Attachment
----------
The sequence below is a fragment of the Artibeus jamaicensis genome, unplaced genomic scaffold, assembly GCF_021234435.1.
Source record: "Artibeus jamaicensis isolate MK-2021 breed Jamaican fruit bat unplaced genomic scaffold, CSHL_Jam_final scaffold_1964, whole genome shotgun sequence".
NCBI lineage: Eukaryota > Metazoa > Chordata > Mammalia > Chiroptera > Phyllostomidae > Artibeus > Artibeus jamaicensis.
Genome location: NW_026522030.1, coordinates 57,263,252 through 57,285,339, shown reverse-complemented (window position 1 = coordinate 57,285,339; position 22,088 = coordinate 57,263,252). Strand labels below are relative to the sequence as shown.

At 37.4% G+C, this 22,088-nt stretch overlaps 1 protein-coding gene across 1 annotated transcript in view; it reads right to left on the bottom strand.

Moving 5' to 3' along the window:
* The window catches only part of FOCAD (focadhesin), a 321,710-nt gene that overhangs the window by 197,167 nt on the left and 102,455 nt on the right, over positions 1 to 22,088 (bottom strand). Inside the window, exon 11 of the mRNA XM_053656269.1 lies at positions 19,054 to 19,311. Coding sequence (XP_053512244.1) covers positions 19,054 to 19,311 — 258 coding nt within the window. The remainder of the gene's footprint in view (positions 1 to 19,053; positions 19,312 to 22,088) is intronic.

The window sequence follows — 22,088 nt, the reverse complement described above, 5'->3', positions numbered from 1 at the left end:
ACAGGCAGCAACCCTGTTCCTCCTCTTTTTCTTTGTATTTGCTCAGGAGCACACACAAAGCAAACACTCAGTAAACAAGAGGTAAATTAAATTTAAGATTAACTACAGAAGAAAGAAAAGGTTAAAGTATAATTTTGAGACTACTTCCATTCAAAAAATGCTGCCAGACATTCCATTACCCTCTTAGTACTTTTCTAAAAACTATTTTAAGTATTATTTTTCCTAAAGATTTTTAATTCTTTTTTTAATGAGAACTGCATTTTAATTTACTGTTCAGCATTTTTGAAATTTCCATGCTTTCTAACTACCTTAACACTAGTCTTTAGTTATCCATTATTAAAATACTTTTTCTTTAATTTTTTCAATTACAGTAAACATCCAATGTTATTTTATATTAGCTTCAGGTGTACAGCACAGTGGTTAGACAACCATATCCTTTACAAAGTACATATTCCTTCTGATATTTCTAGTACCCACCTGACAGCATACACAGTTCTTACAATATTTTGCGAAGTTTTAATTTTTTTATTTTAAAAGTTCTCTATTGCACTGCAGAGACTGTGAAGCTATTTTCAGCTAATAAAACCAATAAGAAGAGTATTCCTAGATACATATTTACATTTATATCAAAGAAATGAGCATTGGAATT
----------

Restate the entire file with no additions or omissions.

The sequence below is a fragment of the Artibeus jamaicensis genome, unplaced genomic scaffold, assembly GCF_021234435.1.
Source record: "Artibeus jamaicensis isolate MK-2021 breed Jamaican fruit bat unplaced genomic scaffold, CSHL_Jam_final scaffold_1964, whole genome shotgun sequence".
NCBI lineage: Eukaryota > Metazoa > Chordata > Mammalia > Chiroptera > Phyllostomidae > Artibeus > Artibeus jamaicensis.
Genome location: NW_026522030.1, coordinates 57,263,252 through 57,285,339, shown reverse-complemented (window position 1 = coordinate 57,285,339; position 22,088 = coordinate 57,263,252). Strand labels below are relative to the sequence as shown.

At 37.4% G+C, this 22,088-nt stretch overlaps 1 protein-coding gene across 1 annotated transcript in view; it reads right to left on the bottom strand.

Moving 5' to 3' along the window:
* The window catches only part of FOCAD (focadhesin), a 321,710-nt gene that overhangs the window by 197,167 nt on the left and 102,455 nt on the right, over positions 1 to 22,088 (bottom strand). Inside the window, exon 11 of the mRNA XM_053656269.1 lies at positions 19,054 to 19,311. Coding sequence (XP_053512244.1) covers positions 19,054 to 19,311 — 258 coding nt within the window. The remainder of the gene's footprint in view (positions 1 to 19,053; positions 19,312 to 22,088) is intronic.

The window sequence follows — 22,088 nt, the reverse complement described above, 5'->3', positions numbered from 1 at the left end:
ACAGGCAGCAACCCTGTTCCTCCTCTTTTTCTTTGTATTTGCTCAGGAGCACACACAAAGCAAACACTCAGTAAACAAGAGGTAAATTAAATTTAAGATTAACTACAGAAGAAAGAAAAGGTTAAAGTATAATTTTGAGACTACTTCCATTCAAAAAATGCTGCCAGACATTCCATTACCCTCTTAGTACTTTTCTAAAAACTATTTTAAGTATTATTTTTCCTAAAGATTTTTAATTCTTTTTTTAATGAGAACTGCATTTTAATTTACTGTTCAGCATTTTTGAAATTTCCATGCTTTCTAACTACCTTAACACTAGTCTTTAGTTATCCATTATTAAAATACTTTTTCTTTAATTTTTTCAATTACAGTAAACATCCAATGTTATTTTATATTAGCTTCAGGTGTACAGCACAGTGGTTAGACAACCATATCCTTTACAAAGTACATATTCCTTCTGATATTTCTAGTACCCACCTGACAGCATACACAGTTCTTACAATATTTTGCGAAGTTTTAATTTTTTTATTTTAAAAGTTCTCTATTGCACTGCAGAGACTGTGAAGCTATTTTCAGCTAATAAAACCAATAAGAAGAGTATTCCTAGATACATATTTACATTTATATCAAAGAAATGAGCATTGGAATT